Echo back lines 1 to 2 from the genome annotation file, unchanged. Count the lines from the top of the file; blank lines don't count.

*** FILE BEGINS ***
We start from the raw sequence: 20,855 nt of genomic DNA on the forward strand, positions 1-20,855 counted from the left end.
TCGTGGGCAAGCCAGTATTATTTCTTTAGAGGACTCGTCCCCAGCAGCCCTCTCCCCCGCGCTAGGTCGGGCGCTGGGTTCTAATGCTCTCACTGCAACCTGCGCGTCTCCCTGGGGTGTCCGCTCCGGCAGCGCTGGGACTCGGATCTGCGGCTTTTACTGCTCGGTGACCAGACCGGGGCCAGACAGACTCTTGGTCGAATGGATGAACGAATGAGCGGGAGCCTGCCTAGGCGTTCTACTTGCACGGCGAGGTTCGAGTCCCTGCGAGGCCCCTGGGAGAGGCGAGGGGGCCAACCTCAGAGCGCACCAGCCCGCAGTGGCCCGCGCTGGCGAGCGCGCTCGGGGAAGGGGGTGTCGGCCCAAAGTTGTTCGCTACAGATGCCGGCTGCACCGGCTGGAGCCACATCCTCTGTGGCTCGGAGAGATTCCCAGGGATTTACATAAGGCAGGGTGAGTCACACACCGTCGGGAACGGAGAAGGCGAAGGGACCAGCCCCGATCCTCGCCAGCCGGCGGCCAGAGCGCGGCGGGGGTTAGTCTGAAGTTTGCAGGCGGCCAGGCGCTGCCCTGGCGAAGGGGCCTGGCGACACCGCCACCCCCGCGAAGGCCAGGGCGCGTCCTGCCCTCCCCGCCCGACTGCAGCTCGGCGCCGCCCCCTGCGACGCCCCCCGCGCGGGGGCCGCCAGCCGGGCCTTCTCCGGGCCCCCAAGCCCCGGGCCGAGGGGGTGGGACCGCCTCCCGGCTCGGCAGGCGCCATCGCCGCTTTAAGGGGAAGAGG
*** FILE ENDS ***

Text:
We start from the raw sequence: 20,855 nt of genomic DNA on the forward strand, positions 1-20,855 counted from the left end.
TCGTGGGCAAGCCAGTATTATTTCTTTAGAGGACTCGTCCCCAGCAGCCCTCTCCCCCGCGCTAGGTCGGGCGCTGGGTTCTAATGCTCTCACTGCAACCTGCGCGTCTCCCTGGGGTGTCCGCTCCGGCAGCGCTGGGACTCGGATCTGCGGCTTTTACTGCTCGGTGACCAGACCGGGGCCAGACAGACTCTTGGTCGAATGGATGAACGAATGAGCGGGAGCCTGCCTAGGCGTTCTACTTGCACGGCGAGGTTCGAGTCCCTGCGAGGCCCCTGGGAGAGGCGAGGGGGCCAACCTCAGAGCGCACCAGCCCGCAGTGGCCCGCGCTGGCGAGCGCGCTCGGGGAAGGGGGTGTCGGCCCAAAGTTGTTCGCTACAGATGCCGGCTGCACCGGCTGGAGCCACATCCTCTGTGGCTCGGAGAGATTCCCAGGGATTTACATAAGGCAGGGTGAGTCACACACCGTCGGGAACGGAGAAGGCGAAGGGACCAGCCCCGATCCTCGCCAGCCGGCGGCCAGAGCGCGGCGGGGGTTAGTCTGAAGTTTGCAGGCGGCCAGGCGCTGCCCTGGCGAAGGGGCCTGGCGACACCGCCACCCCCGCGAAGGCCAGGGCGCGTCCTGCCCTCCCCGCCCGACTGCAGCTCGGCGCCGCCCCCTGCGACGCCCCCCGCGCGGGGGCCGCCAGCCGGGCCTTCTCCGGGCCCCCAAGCCCCGGGCCGAGGGGGTGGGACCGCCTCCCGGCTCGGCAGGCGCCATCGCCGCTTTAAGGGGAAGAGG